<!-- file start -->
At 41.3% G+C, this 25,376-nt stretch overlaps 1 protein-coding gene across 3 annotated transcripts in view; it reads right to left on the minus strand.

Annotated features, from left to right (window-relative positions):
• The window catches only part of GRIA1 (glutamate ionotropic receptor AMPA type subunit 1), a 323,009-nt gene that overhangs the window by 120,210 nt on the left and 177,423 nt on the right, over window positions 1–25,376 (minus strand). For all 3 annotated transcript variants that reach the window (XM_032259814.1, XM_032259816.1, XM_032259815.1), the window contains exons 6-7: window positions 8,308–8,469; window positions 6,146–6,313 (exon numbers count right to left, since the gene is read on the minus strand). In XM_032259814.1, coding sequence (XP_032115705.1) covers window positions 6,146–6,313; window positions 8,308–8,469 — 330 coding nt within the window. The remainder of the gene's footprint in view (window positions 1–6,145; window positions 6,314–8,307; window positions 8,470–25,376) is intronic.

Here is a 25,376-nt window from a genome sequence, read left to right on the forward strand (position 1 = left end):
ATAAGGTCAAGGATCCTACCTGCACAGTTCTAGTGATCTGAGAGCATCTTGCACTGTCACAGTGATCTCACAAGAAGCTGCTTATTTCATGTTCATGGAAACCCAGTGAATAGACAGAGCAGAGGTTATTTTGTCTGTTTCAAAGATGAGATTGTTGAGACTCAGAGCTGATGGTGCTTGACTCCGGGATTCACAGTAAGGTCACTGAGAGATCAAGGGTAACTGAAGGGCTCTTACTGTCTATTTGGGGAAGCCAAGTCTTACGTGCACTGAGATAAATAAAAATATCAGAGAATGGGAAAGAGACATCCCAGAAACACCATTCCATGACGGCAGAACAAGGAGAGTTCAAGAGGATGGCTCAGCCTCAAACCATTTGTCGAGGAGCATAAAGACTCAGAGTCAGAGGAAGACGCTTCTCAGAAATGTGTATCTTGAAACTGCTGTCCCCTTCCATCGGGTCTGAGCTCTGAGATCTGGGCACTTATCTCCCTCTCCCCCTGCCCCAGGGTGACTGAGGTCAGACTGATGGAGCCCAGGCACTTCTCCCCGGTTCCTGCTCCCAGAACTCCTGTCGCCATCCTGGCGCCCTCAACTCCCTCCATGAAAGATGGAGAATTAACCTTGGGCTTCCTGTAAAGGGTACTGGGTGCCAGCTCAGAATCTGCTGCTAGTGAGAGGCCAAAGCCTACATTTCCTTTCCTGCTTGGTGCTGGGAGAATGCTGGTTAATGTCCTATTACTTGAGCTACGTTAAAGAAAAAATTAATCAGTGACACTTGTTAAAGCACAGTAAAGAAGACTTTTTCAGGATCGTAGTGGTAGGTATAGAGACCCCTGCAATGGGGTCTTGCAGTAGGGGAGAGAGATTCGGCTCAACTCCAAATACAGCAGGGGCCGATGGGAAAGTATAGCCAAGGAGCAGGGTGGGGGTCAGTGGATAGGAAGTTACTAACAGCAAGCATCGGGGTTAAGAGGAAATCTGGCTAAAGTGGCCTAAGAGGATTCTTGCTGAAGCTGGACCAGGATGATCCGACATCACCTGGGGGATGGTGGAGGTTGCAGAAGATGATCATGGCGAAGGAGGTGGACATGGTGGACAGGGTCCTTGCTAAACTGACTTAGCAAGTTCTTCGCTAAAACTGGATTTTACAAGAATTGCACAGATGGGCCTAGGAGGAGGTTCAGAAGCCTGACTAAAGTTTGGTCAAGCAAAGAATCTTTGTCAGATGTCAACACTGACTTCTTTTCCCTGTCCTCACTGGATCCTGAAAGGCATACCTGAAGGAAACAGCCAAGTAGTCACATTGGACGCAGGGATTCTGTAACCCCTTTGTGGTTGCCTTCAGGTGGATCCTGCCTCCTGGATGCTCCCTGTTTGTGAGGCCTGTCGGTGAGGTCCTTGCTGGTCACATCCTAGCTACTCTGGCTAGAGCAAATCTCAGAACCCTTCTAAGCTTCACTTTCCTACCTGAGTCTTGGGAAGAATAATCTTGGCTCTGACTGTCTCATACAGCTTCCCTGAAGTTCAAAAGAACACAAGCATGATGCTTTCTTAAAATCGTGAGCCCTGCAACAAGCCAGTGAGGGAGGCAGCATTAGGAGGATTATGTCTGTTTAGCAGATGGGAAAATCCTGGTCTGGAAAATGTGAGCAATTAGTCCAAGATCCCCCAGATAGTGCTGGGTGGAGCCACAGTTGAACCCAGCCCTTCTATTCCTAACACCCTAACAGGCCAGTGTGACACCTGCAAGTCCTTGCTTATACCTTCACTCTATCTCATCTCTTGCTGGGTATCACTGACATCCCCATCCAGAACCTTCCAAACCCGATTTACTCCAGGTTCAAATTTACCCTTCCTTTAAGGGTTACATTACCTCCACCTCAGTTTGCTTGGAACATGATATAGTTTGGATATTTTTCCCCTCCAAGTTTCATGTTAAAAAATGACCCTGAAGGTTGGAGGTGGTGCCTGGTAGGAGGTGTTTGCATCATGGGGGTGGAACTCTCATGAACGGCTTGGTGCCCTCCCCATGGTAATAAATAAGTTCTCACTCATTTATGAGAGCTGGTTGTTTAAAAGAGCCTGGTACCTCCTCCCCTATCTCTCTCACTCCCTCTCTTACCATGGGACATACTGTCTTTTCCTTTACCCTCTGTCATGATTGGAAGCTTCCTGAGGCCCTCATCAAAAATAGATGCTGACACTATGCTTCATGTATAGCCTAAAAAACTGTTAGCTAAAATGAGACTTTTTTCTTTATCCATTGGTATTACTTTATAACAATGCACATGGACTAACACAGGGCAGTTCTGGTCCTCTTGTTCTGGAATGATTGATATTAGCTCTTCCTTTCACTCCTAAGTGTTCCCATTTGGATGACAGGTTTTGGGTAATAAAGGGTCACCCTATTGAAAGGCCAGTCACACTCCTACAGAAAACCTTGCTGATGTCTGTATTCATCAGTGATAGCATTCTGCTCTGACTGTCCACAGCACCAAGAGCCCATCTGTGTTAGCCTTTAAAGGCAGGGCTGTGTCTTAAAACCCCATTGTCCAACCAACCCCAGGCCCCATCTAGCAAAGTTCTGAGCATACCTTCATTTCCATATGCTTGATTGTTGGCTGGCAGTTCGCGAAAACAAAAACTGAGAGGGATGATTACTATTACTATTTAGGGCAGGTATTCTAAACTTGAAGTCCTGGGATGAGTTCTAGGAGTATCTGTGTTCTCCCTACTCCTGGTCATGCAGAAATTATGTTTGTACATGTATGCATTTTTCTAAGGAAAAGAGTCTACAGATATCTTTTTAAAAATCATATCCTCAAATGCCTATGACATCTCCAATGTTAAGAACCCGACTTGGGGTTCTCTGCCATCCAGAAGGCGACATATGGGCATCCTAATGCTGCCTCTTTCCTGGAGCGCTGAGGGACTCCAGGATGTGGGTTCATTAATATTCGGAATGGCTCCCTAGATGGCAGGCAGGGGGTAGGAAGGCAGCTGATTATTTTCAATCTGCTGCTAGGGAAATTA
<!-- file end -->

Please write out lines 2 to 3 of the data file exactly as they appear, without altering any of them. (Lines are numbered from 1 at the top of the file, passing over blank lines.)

Annotated features, from left to right (window-relative positions):
• The window catches only part of GRIA1 (glutamate ionotropic receptor AMPA type subunit 1), a 323,009-nt gene that overhangs the window by 120,210 nt on the left and 177,423 nt on the right, over window positions 1–25,376 (minus strand). For all 3 annotated transcript variants that reach the window (XM_032259814.1, XM_032259816.1, XM_032259815.1), the window contains exons 6-7: window positions 8,308–8,469; window positions 6,146–6,313 (exon numbers count right to left, since the gene is read on the minus strand). In XM_032259814.1, coding sequence (XP_032115705.1) covers window positions 6,146–6,313; window positions 8,308–8,469 — 330 coding nt within the window. The remainder of the gene's footprint in view (window positions 1–6,145; window positions 6,314–8,307; window positions 8,470–25,376) is intronic.